In response to a popular online petition calling for pardoning Edward Snowden, the White House says the former NSA analyst should return home to “be judged by a jury of his peers.”

The 2013 petition calling for a pardon drew 167,000 responses.

“Instead of constructively addressing these issues, Mr. Snowden’s dangerous decision to steal and disclose classified information had severe consequences for the security of our country and the people who work day in and day out to protect it,” a White House response to the petition posted on the We the People website states.

“If he felt his actions were consistent with civil disobedience, then he should do what those who have taken issue with their own government do: Challenge it, speak out, engage in a constructive act of protest, and — importantly — accept the consequences of his actions. He should come home to the United States, and be judged by a jury of his peers — not hide behind the cover of an authoritarian regime. Right now, he’s running away from the consequences of his actions,” said Lisa Monaco, the White House homeland security and counterterrorism adviser.

White House we the people petition Snowden NSA

Details disclosed by Snowden revealed just how pervasive government surveillance of the American people is.

Leaked court orders show the NSA collects virtually every phone call record in the United States and agency Powerpoint slides document how the NSA conducts “upstream” collection of data directly from telecommunications providers.

Under the name “Cincinnatus,” Snowden contacted the journalist Glenn Greenwald and then filmmaker Laura Poitras. He decided to work with Greenwald and Poitras after The Washington Post refused to publish 41 PowerPoint slides exposing the PRISM electronic data mining program.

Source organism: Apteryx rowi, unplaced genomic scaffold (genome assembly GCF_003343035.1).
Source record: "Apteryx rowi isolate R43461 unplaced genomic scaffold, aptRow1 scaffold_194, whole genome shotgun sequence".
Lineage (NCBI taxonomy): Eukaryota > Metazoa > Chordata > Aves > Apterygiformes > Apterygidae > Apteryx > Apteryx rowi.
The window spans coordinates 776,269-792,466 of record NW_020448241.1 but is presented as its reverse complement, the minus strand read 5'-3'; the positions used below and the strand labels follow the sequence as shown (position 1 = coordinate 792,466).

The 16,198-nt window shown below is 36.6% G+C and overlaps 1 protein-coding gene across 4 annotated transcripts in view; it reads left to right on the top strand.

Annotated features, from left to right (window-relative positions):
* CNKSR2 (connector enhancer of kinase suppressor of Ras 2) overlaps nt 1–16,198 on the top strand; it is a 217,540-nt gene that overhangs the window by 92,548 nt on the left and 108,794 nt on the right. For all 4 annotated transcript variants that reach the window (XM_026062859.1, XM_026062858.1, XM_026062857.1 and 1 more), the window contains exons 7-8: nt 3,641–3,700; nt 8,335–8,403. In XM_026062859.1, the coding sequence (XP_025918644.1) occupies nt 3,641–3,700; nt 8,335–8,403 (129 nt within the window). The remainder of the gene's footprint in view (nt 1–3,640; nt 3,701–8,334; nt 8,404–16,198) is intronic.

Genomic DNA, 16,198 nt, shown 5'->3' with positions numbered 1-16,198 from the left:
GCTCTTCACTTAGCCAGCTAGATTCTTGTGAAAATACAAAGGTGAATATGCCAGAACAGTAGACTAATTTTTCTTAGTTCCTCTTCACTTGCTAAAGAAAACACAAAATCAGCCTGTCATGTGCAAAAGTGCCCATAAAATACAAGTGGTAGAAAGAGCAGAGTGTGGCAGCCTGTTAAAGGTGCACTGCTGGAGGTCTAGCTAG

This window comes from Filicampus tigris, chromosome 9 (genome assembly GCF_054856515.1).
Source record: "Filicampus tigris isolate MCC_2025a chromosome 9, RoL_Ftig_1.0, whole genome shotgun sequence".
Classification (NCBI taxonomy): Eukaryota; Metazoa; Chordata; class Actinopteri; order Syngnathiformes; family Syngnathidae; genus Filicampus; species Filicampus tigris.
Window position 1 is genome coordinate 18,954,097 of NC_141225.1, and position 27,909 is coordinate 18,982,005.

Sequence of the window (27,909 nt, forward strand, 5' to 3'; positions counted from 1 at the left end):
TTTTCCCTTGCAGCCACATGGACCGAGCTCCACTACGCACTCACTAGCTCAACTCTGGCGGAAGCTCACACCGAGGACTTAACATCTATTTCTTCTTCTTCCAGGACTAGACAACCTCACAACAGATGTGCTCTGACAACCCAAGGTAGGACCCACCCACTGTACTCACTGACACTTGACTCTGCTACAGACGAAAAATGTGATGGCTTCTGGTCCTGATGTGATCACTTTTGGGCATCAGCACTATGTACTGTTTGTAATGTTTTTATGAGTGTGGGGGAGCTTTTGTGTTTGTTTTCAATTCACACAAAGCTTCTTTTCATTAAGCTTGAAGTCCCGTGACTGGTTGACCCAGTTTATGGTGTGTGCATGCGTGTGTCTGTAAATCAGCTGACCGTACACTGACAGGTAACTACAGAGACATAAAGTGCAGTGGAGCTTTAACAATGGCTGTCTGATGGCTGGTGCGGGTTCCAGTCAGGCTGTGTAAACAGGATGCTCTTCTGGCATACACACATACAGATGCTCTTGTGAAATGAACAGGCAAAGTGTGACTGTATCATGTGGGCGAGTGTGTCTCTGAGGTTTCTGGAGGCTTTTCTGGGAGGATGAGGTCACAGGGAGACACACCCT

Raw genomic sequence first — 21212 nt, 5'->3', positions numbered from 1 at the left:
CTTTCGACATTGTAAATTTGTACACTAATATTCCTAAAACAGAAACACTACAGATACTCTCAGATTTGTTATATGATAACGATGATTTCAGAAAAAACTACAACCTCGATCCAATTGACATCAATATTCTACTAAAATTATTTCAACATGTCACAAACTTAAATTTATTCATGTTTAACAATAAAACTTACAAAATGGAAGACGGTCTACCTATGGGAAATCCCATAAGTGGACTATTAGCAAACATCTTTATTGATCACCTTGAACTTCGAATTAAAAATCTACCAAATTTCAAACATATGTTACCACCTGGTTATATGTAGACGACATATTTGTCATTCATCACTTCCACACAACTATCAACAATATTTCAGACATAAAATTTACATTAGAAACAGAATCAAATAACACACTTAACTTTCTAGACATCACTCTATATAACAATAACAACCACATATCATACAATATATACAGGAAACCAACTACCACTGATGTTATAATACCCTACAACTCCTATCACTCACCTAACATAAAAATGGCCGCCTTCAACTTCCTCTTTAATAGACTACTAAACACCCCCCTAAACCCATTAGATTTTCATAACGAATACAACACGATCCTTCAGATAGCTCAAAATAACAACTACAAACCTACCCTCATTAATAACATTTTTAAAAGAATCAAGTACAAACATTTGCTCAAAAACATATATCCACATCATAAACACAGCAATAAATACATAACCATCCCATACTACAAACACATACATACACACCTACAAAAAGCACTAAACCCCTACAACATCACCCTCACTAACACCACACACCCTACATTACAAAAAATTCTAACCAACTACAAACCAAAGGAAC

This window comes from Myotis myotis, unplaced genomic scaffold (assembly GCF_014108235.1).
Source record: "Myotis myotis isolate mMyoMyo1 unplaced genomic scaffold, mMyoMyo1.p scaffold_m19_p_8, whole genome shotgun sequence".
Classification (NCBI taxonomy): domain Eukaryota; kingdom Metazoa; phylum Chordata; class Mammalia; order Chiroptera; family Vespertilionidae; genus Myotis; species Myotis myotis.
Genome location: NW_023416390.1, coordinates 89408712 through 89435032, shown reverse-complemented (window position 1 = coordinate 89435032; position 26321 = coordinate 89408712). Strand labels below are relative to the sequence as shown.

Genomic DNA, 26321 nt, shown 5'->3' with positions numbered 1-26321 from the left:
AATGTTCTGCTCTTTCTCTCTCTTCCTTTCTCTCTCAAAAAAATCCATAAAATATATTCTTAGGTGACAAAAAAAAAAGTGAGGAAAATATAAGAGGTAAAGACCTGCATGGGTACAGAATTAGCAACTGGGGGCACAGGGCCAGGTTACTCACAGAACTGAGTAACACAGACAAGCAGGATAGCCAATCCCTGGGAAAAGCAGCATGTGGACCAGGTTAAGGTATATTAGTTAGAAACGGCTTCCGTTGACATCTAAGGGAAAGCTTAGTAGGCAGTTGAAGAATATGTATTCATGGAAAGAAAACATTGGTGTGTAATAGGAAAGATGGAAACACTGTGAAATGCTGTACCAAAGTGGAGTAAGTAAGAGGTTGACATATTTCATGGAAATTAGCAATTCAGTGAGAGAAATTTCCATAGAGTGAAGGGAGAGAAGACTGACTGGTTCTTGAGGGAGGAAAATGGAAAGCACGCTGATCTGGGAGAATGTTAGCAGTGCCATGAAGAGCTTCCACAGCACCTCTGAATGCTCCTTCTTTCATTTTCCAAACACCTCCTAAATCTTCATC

After The Guardian published Greenwald’s articles on NSA surveillance, dozens of other media sources followed suit, including Der Spiegel, Le Monde and, eventually, The Washington Post and The New York Times.

The reporting earned The Guardian and The Washington Post the 2014 Pulitzer Prize for Public Service for exposing “widespread surveillance” and for initiating a “huge public debate about the extent of the government’s spying,” Politico reported.

Following the revelations, Snowden applied to 21 countries for political asylum. In response, the US government and Vice President Joe Biden pressured governments to refuse asylum.

The Russian government eventually granted asylum under a caveat, issued by Vladimir Putin, that Snowden discontinue “his work aimed at harming our American partners.”

Despite the US government’s contention Snowden’s revelations are criminal, he has received a number of awards, including the German “Whistleblower Prize” and “Big Brother” award, the Sam Adams Award, the Ridenhour Truth-Telling Prize, the IQ Award issued by Mensa, and others.